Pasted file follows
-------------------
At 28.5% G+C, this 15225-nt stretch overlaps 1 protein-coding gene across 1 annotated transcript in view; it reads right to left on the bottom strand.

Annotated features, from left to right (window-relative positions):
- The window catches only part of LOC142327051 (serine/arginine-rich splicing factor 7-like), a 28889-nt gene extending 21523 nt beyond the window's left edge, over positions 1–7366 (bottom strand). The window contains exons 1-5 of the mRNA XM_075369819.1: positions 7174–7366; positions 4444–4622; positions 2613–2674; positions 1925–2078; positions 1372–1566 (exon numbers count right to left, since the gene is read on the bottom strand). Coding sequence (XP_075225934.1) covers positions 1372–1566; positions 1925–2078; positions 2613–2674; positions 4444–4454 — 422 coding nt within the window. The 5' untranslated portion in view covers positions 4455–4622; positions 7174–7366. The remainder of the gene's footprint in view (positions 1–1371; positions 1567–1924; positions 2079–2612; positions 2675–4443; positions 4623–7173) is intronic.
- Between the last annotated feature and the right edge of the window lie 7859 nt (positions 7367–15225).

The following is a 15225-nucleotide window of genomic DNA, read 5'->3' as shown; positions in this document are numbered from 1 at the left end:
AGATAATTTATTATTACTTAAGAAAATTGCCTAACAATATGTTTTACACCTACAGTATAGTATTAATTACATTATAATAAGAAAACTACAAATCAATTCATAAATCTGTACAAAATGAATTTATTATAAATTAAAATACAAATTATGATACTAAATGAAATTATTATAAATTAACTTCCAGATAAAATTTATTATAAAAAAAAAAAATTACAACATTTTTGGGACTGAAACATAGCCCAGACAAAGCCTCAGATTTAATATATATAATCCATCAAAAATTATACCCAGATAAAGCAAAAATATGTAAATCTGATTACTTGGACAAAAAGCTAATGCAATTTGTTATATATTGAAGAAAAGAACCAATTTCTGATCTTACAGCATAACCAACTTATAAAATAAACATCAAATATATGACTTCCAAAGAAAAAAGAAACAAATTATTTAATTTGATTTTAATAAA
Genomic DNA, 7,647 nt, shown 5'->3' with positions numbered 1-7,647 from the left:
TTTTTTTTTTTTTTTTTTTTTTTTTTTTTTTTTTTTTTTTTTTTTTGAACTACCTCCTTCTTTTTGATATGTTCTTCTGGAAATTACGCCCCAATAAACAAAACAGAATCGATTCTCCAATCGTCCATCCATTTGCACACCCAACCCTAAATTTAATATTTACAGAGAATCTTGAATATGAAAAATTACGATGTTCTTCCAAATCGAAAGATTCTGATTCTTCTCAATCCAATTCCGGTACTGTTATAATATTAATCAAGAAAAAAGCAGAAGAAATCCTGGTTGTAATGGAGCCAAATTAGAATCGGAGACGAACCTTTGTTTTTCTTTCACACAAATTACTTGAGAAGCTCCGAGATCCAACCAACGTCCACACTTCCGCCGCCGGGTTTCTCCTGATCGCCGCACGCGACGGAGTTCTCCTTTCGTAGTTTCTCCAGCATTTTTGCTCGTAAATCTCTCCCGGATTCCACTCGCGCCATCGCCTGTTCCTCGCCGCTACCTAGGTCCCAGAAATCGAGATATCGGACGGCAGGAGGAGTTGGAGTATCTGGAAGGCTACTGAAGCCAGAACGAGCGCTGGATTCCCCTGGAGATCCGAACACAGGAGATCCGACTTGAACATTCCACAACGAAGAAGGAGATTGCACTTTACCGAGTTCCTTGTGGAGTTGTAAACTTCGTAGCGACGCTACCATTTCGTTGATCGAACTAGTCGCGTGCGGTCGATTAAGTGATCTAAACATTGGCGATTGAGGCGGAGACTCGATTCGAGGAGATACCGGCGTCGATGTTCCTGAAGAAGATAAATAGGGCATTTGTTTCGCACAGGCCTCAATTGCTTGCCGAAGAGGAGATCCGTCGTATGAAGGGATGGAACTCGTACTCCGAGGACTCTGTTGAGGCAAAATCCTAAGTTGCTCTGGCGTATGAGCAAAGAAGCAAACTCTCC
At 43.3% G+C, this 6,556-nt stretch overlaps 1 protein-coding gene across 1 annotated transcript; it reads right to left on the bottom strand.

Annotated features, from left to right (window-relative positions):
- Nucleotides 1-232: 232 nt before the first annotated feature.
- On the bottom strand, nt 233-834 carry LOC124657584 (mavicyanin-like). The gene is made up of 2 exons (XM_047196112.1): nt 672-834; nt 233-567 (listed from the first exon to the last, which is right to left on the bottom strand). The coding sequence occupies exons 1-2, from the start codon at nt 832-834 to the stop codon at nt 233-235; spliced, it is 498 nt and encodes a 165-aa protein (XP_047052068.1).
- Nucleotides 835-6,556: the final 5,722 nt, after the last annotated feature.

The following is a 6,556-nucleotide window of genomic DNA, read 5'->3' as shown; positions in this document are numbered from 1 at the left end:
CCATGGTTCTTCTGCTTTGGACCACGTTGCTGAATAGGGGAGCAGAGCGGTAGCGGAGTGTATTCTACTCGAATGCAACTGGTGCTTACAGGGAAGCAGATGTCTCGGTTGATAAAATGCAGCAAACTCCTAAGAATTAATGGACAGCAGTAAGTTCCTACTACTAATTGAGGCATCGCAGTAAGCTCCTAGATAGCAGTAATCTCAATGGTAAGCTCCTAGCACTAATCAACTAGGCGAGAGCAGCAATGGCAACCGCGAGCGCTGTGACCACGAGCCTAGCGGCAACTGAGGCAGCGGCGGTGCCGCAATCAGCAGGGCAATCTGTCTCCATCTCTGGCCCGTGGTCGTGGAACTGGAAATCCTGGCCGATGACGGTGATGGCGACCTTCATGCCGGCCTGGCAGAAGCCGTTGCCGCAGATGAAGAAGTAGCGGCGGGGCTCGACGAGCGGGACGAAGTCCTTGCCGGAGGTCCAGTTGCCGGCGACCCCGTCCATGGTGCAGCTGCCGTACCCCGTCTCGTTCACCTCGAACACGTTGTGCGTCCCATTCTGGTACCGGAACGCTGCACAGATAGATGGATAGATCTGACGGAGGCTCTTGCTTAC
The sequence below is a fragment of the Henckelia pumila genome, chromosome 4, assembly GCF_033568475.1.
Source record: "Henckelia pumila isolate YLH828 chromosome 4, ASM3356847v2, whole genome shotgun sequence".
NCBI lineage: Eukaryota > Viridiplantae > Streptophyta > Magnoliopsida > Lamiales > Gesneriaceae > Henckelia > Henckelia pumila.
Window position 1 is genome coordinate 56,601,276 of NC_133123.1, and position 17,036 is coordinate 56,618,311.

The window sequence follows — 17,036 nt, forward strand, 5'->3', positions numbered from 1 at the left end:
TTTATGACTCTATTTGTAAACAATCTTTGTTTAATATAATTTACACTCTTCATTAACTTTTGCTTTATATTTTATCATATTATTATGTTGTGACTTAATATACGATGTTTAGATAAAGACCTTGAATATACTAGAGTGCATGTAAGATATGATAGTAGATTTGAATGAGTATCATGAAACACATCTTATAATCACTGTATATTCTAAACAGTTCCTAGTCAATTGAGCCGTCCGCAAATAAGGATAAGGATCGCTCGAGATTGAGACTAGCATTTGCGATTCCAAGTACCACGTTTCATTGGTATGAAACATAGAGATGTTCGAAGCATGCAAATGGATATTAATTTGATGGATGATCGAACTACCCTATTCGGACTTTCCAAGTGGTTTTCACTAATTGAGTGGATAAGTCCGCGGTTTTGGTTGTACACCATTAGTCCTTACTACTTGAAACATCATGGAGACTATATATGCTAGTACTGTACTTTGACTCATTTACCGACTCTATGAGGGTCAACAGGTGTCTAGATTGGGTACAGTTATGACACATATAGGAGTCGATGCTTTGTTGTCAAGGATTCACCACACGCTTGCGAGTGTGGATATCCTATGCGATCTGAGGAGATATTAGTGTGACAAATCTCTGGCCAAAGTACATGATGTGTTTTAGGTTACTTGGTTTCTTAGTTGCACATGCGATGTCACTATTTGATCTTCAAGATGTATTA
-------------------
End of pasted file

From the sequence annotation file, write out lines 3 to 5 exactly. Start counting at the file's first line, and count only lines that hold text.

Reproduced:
- The window catches only part of LOC142327051 (serine/arginine-rich splicing factor 7-like), a 28889-nt gene extending 21523 nt beyond the window's left edge, over positions 1–7366 (bottom strand). The window contains exons 1-5 of the mRNA XM_075369819.1: positions 7174–7366; positions 4444–4622; positions 2613–2674; positions 1925–2078; positions 1372–1566 (exon numbers count right to left, since the gene is read on the bottom strand). Coding sequence (XP_075225934.1) covers positions 1372–1566; positions 1925–2078; positions 2613–2674; positions 4444–4454 — 422 coding nt within the window. The 5' untranslated portion in view covers positions 4455–4622; positions 7174–7366. The remainder of the gene's footprint in view (positions 1–1371; positions 1567–1924; positions 2079–2612; positions 2675–4443; positions 4623–7173) is intronic.
- Between the last annotated feature and the right edge of the window lie 7859 nt (positions 7367–15225).

The following is a 15225-nucleotide window of genomic DNA, read 5'->3' as shown; positions in this document are numbered from 1 at the left end: